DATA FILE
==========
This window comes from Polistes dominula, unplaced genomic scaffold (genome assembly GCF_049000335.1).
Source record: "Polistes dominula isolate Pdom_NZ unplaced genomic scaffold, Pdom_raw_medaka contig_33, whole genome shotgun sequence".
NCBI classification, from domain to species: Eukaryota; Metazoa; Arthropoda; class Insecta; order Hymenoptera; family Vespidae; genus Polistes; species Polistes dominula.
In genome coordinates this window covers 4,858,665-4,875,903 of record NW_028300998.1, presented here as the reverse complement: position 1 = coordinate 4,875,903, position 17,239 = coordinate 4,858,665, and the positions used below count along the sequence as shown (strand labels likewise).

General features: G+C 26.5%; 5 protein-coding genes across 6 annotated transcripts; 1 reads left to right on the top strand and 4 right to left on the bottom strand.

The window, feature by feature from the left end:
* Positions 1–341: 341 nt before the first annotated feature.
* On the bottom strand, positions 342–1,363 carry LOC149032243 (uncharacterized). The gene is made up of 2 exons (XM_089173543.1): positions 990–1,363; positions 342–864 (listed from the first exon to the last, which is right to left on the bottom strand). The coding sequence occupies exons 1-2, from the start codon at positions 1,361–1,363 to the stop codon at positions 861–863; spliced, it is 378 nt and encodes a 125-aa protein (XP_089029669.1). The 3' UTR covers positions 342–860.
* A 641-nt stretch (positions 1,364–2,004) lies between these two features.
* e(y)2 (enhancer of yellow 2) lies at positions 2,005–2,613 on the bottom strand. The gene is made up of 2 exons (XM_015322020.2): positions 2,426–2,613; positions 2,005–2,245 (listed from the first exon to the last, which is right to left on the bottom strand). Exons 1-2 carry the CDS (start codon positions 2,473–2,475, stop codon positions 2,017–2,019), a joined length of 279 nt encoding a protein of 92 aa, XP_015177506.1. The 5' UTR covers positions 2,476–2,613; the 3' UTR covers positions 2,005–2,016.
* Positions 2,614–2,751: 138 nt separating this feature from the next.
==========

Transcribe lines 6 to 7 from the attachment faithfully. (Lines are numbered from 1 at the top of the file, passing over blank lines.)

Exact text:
The window, feature by feature from the left end:
* Positions 1–341: 341 nt before the first annotated feature.